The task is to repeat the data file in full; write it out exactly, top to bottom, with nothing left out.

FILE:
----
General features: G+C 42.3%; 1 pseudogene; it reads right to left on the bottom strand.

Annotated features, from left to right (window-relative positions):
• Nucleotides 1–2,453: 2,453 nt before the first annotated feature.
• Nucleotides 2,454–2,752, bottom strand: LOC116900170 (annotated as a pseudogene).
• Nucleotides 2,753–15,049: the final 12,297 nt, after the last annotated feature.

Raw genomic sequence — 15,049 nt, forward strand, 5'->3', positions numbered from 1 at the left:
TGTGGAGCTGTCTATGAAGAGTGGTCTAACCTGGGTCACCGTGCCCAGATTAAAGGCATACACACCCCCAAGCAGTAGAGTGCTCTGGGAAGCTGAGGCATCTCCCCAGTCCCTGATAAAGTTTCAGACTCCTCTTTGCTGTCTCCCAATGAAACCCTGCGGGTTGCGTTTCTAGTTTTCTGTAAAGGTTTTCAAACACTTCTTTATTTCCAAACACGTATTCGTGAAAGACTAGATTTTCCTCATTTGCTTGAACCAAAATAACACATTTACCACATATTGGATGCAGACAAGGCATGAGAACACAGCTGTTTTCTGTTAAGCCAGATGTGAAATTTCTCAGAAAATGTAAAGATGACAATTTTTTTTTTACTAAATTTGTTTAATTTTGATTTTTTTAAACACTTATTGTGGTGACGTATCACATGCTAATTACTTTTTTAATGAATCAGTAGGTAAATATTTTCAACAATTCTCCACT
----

General features: G+C 42.3%; 1 pseudogene; it reads right to left on the bottom strand.

Annotated features, from left to right (window-relative positions):
• Nucleotides 1–2,453: 2,453 nt before the first annotated feature.
• Nucleotides 2,454–2,752, bottom strand: LOC116900170 (annotated as a pseudogene).
• Nucleotides 2,753–15,049: the final 12,297 nt, after the last annotated feature.

Raw genomic sequence — 15,049 nt, forward strand, 5'->3', positions numbered from 1 at the left:
TGTGGAGCTGTCTATGAAGAGTGGTCTAACCTGGGTCACCGTGCCCAGATTAAAGGCATACACACCCCCAAGCAGTAGAGTGCTCTGGGAAGCTGAGGCATCTCCCCAGTCCCTGATAAAGTTTCAGACTCCTCTTTGCTGTCTCCCAATGAAACCCTGCGGGTTGCGTTTCTAGTTTTCTGTAAAGGTTTTCAAACACTTCTTTATTTCCAAACACGTATTCGTGAAAGACTAGATTTTCCTCATTTGCTTGAACCAAAATAACACATTTACCACATATTGGATGCAGACAAGGCATGAGAACACAGCTGTTTTCTGTTAAGCCAGATGTGAAATTTCTCAGAAAATGTAAAGATGACAATTTTTTTTTTACTAAATTTGTTTAATTTTGATTTTTTTAAACACTTATTGTGGTGACGTATCACATGCTAATTACTTTTTTAATGAATCAGTAGGTAAATATTTTCAACAATTCTCCACT